Controversial legislation intended to help ex-convicts find jobs is headed to Mayor Stephanie Rawlings-Blake for her expected signature after the City Council gave the measure final approval Monday.
The "Ban the Box" bill will force Baltimore employers to wait to ask about a job candidate's criminal history until a conditional offer has been extended. The bill passed despite an intense lobbying effort from business leaders, who said they should have the right to vet prospective employees early in the process.
The legislation requires private employers with 10 or more workers to remove from job applications a box ex-offenders must check stating they have a criminal record. Positions for which a criminal history would bar a candidate are exempt. For instance, a child care center could inquire about sexual abuse convictions, officials said.
In a statement after the Council's 10-4 vote Monday night, Rawlings-Blake called the legislation "a critical component to not only helping to reduce unemployment, but also improving public safety by addressing recidivism."
"When it comes to the crime fight, we have to use every tool available, which includes creating opportunities for those who have paid their debt to society and want to turn their lives around," the mayor said.
Katie Allston, director of Marian House in Waverly, said the legislation will be life-changing for those who have been unable to get work because of a criminal conviction. Founded as a charity to help women transition from prison, Marian House provides transitional and permanent housing to more than 100 women and children.
"Our women that we see here are really trying to pick themselves up out of some tragic situations," Allston said. "Often, things they have done long ago in their past get in the way." Marian House was one of a dozen groups working for the bill's passage.
The influential Greater Baltimore Committee — a network of business and civil leaders — rallied against the bill, urging the council to allow employers to ask about a job candidate's criminal history during an interview, if not earlier. The group said the measure could discourage businesses from hiring in the city.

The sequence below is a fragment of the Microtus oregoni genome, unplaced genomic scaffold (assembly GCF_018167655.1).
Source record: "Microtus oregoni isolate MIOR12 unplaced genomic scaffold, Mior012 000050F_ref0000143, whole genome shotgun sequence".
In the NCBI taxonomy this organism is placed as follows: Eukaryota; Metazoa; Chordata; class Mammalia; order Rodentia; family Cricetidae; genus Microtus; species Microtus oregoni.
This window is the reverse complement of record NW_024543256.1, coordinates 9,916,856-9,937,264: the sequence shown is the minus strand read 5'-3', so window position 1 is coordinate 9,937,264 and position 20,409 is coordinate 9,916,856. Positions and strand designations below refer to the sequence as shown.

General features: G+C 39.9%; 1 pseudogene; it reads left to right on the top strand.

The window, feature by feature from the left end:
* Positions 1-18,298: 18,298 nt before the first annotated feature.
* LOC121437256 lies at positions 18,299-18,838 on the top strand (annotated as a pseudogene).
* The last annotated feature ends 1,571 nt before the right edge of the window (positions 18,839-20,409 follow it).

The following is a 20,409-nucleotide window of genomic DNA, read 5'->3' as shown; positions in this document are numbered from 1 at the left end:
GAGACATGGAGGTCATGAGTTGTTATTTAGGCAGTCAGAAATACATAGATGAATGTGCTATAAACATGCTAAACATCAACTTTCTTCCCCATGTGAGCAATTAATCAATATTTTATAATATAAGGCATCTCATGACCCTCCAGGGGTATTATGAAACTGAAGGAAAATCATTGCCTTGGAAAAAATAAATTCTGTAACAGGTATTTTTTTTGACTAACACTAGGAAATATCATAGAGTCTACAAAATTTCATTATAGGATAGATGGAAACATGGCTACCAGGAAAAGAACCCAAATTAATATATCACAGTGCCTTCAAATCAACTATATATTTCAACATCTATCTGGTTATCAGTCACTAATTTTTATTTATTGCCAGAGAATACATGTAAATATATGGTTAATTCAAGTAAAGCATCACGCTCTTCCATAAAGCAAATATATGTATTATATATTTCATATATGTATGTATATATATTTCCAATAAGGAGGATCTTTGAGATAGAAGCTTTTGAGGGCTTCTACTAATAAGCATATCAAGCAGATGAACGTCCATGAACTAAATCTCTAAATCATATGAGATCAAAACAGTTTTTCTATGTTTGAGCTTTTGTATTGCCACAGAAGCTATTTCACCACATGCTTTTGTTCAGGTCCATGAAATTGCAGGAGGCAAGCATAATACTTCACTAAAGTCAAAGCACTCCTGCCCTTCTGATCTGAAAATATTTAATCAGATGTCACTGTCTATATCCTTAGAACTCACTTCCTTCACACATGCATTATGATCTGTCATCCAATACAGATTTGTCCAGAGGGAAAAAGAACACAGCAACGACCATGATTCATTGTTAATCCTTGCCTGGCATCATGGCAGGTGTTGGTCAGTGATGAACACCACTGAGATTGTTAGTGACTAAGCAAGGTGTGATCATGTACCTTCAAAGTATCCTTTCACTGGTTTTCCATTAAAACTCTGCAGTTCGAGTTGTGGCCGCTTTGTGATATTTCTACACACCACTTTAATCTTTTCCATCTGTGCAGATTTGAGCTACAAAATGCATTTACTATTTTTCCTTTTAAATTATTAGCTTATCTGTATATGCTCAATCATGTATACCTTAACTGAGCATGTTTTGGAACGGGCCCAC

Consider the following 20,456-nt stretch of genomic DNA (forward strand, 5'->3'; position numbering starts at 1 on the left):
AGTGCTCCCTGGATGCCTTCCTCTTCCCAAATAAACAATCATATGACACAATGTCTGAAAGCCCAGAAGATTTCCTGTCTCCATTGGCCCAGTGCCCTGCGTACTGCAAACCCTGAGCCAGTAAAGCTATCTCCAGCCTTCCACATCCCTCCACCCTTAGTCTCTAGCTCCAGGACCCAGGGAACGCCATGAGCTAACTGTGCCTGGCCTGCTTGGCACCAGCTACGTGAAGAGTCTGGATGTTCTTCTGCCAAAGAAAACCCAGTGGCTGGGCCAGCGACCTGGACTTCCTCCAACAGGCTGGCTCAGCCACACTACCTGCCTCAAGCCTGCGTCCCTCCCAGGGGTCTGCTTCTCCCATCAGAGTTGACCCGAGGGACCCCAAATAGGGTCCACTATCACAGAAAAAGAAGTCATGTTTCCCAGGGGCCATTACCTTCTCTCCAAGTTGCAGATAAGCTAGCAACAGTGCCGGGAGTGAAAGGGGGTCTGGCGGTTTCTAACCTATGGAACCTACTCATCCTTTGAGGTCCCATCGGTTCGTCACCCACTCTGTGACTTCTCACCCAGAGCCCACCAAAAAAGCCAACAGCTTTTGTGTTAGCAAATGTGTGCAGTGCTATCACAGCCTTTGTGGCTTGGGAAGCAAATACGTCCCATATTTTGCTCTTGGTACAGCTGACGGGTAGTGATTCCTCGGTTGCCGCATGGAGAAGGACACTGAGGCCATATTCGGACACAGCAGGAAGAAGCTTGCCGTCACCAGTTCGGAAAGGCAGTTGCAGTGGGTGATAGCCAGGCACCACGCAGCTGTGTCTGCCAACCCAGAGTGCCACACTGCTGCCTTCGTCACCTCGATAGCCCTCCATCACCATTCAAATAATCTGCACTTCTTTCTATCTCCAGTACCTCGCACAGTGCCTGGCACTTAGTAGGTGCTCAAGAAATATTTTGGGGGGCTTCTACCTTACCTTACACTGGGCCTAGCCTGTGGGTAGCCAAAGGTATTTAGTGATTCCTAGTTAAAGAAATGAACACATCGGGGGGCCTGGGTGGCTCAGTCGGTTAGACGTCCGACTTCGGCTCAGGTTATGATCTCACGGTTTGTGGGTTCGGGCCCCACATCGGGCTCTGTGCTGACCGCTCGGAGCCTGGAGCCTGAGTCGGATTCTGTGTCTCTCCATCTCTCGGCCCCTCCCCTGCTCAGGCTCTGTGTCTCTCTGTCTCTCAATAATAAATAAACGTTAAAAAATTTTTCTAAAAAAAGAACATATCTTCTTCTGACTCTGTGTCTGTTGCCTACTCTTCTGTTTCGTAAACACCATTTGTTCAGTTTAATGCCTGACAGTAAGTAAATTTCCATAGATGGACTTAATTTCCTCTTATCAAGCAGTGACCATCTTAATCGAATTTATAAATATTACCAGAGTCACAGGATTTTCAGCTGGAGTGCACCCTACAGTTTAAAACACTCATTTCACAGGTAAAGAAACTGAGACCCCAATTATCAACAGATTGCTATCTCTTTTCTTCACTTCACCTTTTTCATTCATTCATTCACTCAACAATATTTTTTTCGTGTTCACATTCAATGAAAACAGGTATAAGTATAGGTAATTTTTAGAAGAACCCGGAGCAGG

"We're disappointed," said Donald C. Fry, president of the GBC. "We respectfully disagree with the actions of the City Council, but I don't believe it will lead to a contentious relationship."
The bill's lead sponsor, Councilman Nick J. Mosby, said he believes the legislation is among the most progressive in the country. "Baltimore is going to be a leader in the country when it comes to fair hiring practices," Mosby said.
So far, about 10 states and 60 local governments have enacted laws that restrict when some employers can ask a job candidate about previous convictions. Both Maryland and Baltimore already restrict when certain government agencies can ask job candidates about old convictions.
Mosby, who was elected in 2011 to represent parts of Northwest Baltimore, said he's been inundated with phone calls, meetings and emails from people on all sides of the issue.
Councilwoman Rochelle "Rikki" Spector, also of Northwest Baltimore, said the council was foolish not to heed the concerns of businesses. "We haven't paid any attention to what they've said," Spector said. "I am just exasperated." Spector said the bill should have been sent back to committee, where the council could have further debated the matter.
"We're encroaching on the private sector — where the jobs are, where industry is, where the tax base is," Spector said. "To ignore it makes no sense to me."
Councilwoman Helen Holton, who voted against the bill, said she worried it could create acrimony between businesses and city government.
Councilman Bill Henry of North Baltimore said he expects that city leaders will be tasked in the not-too-distant future with addressing some unintended consequences from a well-intended but poorly executed measure. He led a failed effort this month to delay the bill for further debate but ultimately voted for the measure Monday.
"What we're going to get is a flawed bill that becomes a flawed law," Henry said.
Mosby said delaying the bill was a strategy intended to quash the proposal. The council was right to act now, he said, with some 1,300 new jobs expected at two Amazon warehouses and other opportunities through the $1.8 billion Harbor Point waterfront development.
"For the ex-offender population, they are going to feel like they have hope and a fair chance to get gainful employment," Mosby said. "Give them a chance to compete."
Council Vice President Edward Reisinger said he supports the legislation as a way to address the city's relatively high unemployment rate.
"I have constituents who are saying they made a wrong decision when they were young, and when they go to look for a job, they don't get hired or don't get an interview," said Reisinger, who represents South Baltimore. "They want to move on."